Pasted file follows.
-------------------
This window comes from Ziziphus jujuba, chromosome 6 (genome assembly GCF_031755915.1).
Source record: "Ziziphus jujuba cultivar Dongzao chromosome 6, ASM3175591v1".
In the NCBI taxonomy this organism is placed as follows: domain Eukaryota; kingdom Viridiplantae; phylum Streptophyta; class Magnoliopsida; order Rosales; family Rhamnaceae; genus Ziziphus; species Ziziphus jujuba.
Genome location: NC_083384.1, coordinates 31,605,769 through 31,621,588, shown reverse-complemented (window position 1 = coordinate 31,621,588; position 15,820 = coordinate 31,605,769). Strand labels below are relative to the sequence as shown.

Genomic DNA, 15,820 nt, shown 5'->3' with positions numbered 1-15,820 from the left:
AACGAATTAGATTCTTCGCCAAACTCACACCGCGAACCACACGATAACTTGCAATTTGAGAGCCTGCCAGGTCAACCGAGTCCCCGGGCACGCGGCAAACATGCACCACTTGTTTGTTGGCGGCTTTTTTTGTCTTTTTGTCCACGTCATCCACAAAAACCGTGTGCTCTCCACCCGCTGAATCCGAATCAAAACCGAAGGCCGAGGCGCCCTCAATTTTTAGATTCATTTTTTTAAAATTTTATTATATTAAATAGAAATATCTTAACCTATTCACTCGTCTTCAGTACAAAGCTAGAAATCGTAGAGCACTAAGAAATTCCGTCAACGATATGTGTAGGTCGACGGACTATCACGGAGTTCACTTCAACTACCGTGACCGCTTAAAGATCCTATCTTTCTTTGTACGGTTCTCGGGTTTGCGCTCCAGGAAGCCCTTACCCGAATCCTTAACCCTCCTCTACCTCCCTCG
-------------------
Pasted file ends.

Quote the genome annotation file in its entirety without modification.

This window comes from Ziziphus jujuba, chromosome 6 (genome assembly GCF_031755915.1).
Source record: "Ziziphus jujuba cultivar Dongzao chromosome 6, ASM3175591v1".
In the NCBI taxonomy this organism is placed as follows: domain Eukaryota; kingdom Viridiplantae; phylum Streptophyta; class Magnoliopsida; order Rosales; family Rhamnaceae; genus Ziziphus; species Ziziphus jujuba.
Genome location: NC_083384.1, coordinates 31,605,769 through 31,621,588, shown reverse-complemented (window position 1 = coordinate 31,621,588; position 15,820 = coordinate 31,605,769). Strand labels below are relative to the sequence as shown.

Genomic DNA, 15,820 nt, shown 5'->3' with positions numbered 1-15,820 from the left:
AACGAATTAGATTCTTCGCCAAACTCACACCGCGAACCACACGATAACTTGCAATTTGAGAGCCTGCCAGGTCAACCGAGTCCCCGGGCACGCGGCAAACATGCACCACTTGTTTGTTGGCGGCTTTTTTTGTCTTTTTGTCCACGTCATCCACAAAAACCGTGTGCTCTCCACCCGCTGAATCCGAATCAAAACCGAAGGCCGAGGCGCCCTCAATTTTTAGATTCATTTTTTTAAAATTTTATTATATTAAATAGAAATATCTTAACCTATTCACTCGTCTTCAGTACAAAGCTAGAAATCGTAGAGCACTAAGAAATTCCGTCAACGATATGTGTAGGTCGACGGACTATCACGGAGTTCACTTCAACTACCGTGACCGCTTAAAGATCCTATCTTTCTTTGTACGGTTCTCGGGTTTGCGCTCCAGGAAGCCCTTACCCGAATCCTTAACCCTCCTCTACCTCCCTCG